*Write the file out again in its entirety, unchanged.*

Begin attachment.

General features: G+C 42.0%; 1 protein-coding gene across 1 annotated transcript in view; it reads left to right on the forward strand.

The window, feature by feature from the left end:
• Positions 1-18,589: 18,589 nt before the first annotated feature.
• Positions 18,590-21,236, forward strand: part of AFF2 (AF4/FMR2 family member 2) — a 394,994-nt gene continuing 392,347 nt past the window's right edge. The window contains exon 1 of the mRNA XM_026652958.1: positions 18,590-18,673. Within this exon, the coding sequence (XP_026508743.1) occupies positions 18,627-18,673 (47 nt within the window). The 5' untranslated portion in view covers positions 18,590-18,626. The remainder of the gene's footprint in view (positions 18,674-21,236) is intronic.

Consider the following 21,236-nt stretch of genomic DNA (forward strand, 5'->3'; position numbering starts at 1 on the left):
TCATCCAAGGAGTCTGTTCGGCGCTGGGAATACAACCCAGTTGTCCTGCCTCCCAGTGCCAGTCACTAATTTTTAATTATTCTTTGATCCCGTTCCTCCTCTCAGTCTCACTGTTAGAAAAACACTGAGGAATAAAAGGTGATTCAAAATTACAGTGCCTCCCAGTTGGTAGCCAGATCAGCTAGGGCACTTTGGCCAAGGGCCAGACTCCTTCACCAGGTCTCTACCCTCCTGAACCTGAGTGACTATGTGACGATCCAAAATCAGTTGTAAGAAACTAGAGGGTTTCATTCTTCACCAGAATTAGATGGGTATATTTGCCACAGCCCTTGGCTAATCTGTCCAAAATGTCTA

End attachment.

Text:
General features: G+C 42.0%; 1 protein-coding gene across 1 annotated transcript in view; it reads left to right on the forward strand.

The window, feature by feature from the left end:
• Positions 1-18,589: 18,589 nt before the first annotated feature.
• Positions 18,590-21,236, forward strand: part of AFF2 (AF4/FMR2 family member 2) — a 394,994-nt gene continuing 392,347 nt past the window's right edge. The window contains exon 1 of the mRNA XM_026652958.1: positions 18,590-18,673. Within this exon, the coding sequence (XP_026508743.1) occupies positions 18,627-18,673 (47 nt within the window). The 5' untranslated portion in view covers positions 18,590-18,626. The remainder of the gene's footprint in view (positions 18,674-21,236) is intronic.

Consider the following 21,236-nt stretch of genomic DNA (forward strand, 5'->3'; position numbering starts at 1 on the left):
TCATCCAAGGAGTCTGTTCGGCGCTGGGAATACAACCCAGTTGTCCTGCCTCCCAGTGCCAGTCACTAATTTTTAATTATTCTTTGATCCCGTTCCTCCTCTCAGTCTCACTGTTAGAAAAACACTGAGGAATAAAAGGTGATTCAAAATTACAGTGCCTCCCAGTTGGTAGCCAGATCAGCTAGGGCACTTTGGCCAAGGGCCAGACTCCTTCACCAGGTCTCTACCCTCCTGAACCTGAGTGACTATGTGACGATCCAAAATCAGTTGTAAGAAACTAGAGGGTTTCATTCTTCACCAGAATTAGATGGGTATATTTGCCACAGCCCTTGGCTAATCTGTCCAAAATGTCTA